Today, I opened my music player to play a particular song, and couldn't find it. So I check the filesystem - the entire folder for that album is missing. I did a count of the entire contents of the directory - 226 total files there. Yesterday there were 228. What happened to them? I definitely didn't delete them.

This sounds very similar to this question, except that I don't drag and drop things - I exclusively use the command line. Their problem happened when trying to drag and drop (i.e. move) a folder, while my files vanishes without me doing anything involving them. I don't even know what the other missing folder was - I don't remember the names of all 228 folders, so all I know is that one is missing, not which one it is. Is there any way to find that out?

I also noticed that my s.m.a.r.t check is reporting a high reallocated sector count, implying that my disk might be failing soon - is it possible that disappearing files are a symptom of incipient disk failure?

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    What file systems are you using? Are there any warning messages in dmesg? You can try to run a undelete tool to see if it was accidentally deleted. Search for .mp3 you are missing - maybe it was moved accidentally somewhere else. – jofel Jan 27 '16 at 10:44
  • Filesystems are built to store files long term, mysteriously disappearing files are an extremely bad bug, unlikely to survive for any length of time. Something (or somebody) deleted those files, perhaps by accident (files routinely moved/deleted by the system definitely don't include user files like the ones mentioned). – vonbrand Jan 27 '16 at 11:04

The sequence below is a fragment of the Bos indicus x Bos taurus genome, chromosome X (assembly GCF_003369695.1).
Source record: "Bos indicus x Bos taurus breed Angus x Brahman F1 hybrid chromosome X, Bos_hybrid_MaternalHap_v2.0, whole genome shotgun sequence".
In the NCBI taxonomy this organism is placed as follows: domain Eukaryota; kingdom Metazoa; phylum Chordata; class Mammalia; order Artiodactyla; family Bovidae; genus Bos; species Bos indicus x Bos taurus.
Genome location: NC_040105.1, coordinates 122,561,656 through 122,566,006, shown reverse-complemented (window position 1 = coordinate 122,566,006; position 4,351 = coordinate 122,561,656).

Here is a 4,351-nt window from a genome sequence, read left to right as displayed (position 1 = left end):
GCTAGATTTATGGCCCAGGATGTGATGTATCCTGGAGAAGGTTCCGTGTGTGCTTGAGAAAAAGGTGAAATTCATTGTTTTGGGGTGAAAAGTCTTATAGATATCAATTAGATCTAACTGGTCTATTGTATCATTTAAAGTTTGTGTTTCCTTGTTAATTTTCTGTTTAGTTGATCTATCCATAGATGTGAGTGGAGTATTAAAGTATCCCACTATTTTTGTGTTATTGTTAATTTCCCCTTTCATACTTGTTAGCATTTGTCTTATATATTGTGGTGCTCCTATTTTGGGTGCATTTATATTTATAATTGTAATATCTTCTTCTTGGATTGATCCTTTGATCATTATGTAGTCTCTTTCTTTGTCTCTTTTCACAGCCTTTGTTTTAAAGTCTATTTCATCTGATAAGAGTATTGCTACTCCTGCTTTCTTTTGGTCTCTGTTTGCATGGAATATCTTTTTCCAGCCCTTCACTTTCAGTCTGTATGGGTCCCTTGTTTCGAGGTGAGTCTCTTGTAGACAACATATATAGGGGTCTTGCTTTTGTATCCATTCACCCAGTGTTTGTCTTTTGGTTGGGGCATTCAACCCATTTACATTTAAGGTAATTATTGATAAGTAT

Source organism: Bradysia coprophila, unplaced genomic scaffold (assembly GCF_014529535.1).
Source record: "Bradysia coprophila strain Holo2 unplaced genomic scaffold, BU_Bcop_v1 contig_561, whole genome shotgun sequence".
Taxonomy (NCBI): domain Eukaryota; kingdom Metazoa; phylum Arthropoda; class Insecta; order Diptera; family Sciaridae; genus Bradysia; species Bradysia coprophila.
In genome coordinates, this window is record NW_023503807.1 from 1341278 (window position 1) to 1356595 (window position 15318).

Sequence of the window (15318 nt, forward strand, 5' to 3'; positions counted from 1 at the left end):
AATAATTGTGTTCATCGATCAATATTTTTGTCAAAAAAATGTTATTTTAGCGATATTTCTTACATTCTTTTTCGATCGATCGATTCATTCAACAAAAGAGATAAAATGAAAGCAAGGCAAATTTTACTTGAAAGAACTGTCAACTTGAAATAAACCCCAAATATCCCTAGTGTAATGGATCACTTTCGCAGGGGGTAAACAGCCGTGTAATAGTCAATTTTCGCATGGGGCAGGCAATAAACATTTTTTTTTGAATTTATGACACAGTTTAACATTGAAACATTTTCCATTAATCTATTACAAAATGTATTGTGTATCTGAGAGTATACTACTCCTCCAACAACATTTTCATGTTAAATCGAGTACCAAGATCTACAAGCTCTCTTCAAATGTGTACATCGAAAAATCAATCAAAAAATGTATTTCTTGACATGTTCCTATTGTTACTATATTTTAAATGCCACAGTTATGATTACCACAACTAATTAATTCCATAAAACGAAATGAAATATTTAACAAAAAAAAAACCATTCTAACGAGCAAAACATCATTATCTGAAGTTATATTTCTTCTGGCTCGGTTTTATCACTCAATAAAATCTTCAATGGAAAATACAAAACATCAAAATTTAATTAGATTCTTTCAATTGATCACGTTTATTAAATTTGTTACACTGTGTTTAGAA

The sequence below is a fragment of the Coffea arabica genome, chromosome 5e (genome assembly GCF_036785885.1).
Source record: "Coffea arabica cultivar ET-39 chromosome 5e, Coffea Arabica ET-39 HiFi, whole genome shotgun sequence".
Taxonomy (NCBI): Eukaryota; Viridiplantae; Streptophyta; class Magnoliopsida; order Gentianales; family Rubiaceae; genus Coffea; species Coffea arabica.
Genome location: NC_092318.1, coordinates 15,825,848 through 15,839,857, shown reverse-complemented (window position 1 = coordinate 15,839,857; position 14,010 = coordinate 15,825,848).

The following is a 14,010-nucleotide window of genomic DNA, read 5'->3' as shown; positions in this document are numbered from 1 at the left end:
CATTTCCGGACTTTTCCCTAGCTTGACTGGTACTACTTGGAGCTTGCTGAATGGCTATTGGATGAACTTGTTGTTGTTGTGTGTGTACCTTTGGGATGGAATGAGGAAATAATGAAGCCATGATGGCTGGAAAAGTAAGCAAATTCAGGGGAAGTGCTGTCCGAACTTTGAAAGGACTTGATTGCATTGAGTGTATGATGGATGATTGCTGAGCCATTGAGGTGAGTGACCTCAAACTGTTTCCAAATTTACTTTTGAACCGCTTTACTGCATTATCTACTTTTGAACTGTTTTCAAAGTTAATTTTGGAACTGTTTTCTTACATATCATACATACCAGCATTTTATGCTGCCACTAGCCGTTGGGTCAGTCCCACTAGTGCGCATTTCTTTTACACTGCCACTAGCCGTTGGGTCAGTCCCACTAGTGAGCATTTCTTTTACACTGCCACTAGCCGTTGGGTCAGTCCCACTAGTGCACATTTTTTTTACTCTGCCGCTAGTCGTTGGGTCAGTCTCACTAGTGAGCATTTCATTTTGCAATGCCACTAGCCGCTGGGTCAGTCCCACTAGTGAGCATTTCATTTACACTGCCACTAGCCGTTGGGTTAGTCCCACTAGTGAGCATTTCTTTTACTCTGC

• @jofel dmesg is really big, and there's a lot of stuff in it I don't recognize. How would I recognize an error? I don't know of an undelete tool would help - I use the command line, so I use "rm" instead of drag-to-trash, and my understanding was that you couldn't undelete rm? – Benubird Jan 27 '16 at 14:16
  • @vonbrand No kidding! How do I figure out what what deleted it? – Benubird Jan 27 '16 at 14:16
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    Search for the format of your filesystem (probably ext3 or ext4) and/or the name of you disk (like sda1, sdb3 ...). Both are usually displayed if you call mount without any parameter. Look also for I/O errors. Was the system properly restarted since yesterday or where there a sudden power-off etc.? – jofel Jan 27 '16 at 14:42

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